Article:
April 22nd Events
1500 - Portuguese navigator Pedro Alvares Cabral discovered Brazil.
1509 - Henry VIII ascended to the throne of England upon the death of his father Henry VII. - Many wives - divorce by beheading (the wife. of course)
1792 - U.S. President George Washington proclaimed American neutrality in the war in Europe.
1861 - Robert E. Lee was named commander of Virginia forces. - Smartest move the Confederacy made
1864 - The U.S. Congress passed legislation that allowed the inscription "In God We Trust" to be included on one-cent and two-cent coins.
1889 - At noon, the Oklahoma land rush officially started as thousands of Americans raced for new, unclaimed land. - After the Native Americans were moved again to the Southwest
1898 - The first shot of the Spanish-American war occurred when the USS Nashville captured a Spanish merchant ship.
1914 - Babe Ruth made his pitching debut with the Baltimore Orioles.
1915 - At the Second Battle Ypres the Germans became the first country to use poison gas. - They found out it worked better at Auschwitz if you locked people in rooms first
1915 - The New York Yankees wore pinstripes and the hat-in-the-ring logo for the first time.
1918 - British naval forces attempted to sink block-ships in the German U-boat bases at the Battle of Zeeburgge.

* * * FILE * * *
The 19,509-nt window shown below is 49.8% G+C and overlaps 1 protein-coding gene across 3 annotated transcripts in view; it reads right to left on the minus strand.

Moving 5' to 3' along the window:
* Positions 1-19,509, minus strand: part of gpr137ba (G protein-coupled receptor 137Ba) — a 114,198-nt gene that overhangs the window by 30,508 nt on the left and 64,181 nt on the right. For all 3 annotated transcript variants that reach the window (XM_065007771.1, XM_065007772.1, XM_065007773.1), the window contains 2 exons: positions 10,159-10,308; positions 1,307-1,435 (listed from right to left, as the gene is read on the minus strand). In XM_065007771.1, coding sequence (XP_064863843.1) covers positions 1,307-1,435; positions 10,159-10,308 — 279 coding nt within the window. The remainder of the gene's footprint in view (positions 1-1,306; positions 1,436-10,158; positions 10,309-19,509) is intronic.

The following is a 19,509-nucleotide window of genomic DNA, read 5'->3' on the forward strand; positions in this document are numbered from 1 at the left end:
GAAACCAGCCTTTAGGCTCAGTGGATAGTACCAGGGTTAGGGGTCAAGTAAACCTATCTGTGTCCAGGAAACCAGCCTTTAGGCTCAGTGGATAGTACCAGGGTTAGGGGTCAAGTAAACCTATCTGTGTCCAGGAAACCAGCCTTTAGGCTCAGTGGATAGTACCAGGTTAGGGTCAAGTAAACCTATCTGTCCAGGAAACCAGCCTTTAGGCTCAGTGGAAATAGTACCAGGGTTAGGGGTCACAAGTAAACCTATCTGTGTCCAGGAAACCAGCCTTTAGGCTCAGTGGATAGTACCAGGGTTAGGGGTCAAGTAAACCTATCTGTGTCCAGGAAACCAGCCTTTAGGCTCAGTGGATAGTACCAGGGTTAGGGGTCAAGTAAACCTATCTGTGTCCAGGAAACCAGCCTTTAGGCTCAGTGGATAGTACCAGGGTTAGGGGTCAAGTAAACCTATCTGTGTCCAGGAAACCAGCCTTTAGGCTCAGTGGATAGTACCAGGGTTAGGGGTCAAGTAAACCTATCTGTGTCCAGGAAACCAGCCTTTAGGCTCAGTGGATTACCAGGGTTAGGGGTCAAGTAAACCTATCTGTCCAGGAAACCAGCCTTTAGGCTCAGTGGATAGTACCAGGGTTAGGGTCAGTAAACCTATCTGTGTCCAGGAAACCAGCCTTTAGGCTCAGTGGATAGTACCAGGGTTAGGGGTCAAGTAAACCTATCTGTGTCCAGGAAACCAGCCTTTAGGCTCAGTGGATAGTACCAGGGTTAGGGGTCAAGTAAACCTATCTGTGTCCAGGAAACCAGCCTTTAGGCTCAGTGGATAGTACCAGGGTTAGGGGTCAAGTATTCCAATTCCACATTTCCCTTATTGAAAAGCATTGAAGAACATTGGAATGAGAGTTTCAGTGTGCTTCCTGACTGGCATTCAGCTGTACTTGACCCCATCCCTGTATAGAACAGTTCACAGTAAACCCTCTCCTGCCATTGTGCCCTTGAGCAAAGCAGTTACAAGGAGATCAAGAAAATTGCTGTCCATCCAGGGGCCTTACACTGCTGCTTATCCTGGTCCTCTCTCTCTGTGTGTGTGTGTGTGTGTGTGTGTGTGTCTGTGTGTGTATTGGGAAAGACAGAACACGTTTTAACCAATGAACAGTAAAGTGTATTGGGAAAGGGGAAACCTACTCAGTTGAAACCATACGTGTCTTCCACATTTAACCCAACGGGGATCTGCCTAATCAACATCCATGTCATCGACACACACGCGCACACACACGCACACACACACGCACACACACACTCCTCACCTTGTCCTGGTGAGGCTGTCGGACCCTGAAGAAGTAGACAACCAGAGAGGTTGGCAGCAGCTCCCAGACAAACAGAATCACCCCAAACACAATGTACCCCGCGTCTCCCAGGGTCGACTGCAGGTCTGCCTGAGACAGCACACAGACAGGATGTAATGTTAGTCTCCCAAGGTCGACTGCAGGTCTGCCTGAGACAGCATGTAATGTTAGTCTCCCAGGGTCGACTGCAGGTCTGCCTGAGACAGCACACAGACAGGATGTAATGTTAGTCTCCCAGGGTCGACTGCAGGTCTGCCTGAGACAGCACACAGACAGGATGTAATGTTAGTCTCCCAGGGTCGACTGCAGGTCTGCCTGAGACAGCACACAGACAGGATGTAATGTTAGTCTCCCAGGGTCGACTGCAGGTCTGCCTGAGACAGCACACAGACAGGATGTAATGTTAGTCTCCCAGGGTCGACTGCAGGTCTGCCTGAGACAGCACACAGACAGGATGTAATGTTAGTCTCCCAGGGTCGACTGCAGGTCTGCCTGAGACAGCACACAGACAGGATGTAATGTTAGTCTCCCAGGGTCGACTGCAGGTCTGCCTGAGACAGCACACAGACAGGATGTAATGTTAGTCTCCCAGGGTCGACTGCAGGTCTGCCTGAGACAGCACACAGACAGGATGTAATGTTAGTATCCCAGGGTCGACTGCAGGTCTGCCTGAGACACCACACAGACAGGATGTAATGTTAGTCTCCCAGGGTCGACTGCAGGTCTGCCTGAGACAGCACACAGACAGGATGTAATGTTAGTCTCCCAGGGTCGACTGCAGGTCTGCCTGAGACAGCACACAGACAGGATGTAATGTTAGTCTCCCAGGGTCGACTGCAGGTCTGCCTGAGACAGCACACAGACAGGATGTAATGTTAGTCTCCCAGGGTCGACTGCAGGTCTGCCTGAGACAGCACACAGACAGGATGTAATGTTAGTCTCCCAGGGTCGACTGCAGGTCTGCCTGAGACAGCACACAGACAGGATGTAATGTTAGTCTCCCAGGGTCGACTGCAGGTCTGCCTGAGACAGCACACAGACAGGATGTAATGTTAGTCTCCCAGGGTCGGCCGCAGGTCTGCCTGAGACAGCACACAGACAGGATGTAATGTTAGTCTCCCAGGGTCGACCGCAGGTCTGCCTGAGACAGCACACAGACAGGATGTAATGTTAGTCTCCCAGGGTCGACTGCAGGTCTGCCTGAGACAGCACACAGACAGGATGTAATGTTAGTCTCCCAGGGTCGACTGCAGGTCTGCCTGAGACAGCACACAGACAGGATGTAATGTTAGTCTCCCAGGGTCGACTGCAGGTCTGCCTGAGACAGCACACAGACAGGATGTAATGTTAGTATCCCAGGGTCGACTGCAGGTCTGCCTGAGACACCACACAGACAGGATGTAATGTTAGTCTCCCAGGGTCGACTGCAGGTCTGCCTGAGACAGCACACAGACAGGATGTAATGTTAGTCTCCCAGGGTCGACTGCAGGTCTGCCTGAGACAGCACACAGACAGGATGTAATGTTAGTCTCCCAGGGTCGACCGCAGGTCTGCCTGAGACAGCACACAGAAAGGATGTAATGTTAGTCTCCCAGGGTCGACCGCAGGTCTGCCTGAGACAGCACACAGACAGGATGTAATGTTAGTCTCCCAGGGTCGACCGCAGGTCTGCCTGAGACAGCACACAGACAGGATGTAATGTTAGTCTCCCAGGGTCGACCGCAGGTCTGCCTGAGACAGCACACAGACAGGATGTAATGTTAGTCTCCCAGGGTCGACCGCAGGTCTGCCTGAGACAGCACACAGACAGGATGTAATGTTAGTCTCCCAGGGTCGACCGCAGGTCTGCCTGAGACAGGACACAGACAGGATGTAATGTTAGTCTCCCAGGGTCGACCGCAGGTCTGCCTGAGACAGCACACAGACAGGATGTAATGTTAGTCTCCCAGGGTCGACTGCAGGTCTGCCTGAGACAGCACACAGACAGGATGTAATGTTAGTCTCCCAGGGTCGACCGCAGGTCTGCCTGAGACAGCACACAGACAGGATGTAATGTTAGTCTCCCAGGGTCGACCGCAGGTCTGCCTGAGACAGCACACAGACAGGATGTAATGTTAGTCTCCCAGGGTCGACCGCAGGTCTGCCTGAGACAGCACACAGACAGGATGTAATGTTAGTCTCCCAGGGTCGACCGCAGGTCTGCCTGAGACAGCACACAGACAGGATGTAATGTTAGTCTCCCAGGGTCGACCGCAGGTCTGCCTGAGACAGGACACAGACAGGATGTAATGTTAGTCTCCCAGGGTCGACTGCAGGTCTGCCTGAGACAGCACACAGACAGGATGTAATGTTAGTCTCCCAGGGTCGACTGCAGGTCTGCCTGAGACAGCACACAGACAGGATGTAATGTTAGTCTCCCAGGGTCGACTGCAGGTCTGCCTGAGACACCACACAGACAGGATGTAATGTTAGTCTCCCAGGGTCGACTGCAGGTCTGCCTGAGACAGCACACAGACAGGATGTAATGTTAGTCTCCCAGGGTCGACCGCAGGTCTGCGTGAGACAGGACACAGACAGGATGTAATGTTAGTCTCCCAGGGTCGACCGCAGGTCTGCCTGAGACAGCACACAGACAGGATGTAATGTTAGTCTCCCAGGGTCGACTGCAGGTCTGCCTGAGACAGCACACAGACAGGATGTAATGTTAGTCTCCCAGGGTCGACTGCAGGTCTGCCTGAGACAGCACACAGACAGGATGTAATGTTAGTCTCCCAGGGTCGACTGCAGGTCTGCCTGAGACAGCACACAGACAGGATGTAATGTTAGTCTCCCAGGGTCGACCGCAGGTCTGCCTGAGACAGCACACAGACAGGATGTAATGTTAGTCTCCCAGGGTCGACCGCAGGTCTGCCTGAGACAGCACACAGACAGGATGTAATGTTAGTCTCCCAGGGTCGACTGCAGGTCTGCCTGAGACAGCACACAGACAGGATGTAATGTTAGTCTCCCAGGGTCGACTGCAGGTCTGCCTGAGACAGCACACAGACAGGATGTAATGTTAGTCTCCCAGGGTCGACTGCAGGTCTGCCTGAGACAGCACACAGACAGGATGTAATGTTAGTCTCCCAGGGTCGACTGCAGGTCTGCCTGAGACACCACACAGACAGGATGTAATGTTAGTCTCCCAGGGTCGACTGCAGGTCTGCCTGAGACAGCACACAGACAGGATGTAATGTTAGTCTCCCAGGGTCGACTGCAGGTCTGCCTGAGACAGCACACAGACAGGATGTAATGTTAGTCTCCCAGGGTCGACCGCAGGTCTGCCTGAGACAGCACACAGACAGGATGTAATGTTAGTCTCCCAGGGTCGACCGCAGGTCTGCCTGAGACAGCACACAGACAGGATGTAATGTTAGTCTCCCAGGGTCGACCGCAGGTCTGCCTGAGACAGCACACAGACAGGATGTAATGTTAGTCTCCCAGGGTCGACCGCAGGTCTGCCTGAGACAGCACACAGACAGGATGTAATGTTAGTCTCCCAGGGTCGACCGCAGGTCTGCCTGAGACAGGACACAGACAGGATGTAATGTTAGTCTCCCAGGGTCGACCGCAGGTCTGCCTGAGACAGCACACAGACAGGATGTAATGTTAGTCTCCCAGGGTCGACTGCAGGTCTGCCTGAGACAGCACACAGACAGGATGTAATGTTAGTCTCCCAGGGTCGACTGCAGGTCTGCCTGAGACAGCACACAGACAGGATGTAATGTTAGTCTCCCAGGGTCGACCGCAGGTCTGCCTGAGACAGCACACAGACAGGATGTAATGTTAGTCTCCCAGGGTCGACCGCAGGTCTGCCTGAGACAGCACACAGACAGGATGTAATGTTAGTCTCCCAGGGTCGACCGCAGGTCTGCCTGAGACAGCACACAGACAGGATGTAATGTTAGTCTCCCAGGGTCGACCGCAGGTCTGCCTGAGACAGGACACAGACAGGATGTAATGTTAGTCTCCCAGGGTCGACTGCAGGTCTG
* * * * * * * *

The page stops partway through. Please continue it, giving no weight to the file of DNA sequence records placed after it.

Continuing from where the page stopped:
1931 - James G. Ray landed an autogyro on the lawn of the White House. - He'd be shot today - President Herbert Hoover gave him a trophy before the Secret Service figured out what was going on
1944 - During World War II, the Allies launched a major attack against the Japanese in Hollandia, New Guinea. - Operation RECKLESS, the major factor in defeating the Japanese on the second largest island in the world- the entire campaign took from 24 Jauary 1943 to 31 December 1944
1952 - An atomic test conducted in Nevada was the first nuclear explosion shown on live network television.
1954 - The U.S. Senate Army-McCarthy televised hearings began. - Joe McCarthy would have fit right in with some of the extremists today
1970 - The first Earth Day was observed by millions of Americans. - Ignored by most conservatives.
1976 - Barbara Walters became first female nightly network news anchor.
1993 - The U.S. Holocaust Memorial Museum was dedicated in Washington, DC. - Some idiots still claim the Holocaust never happened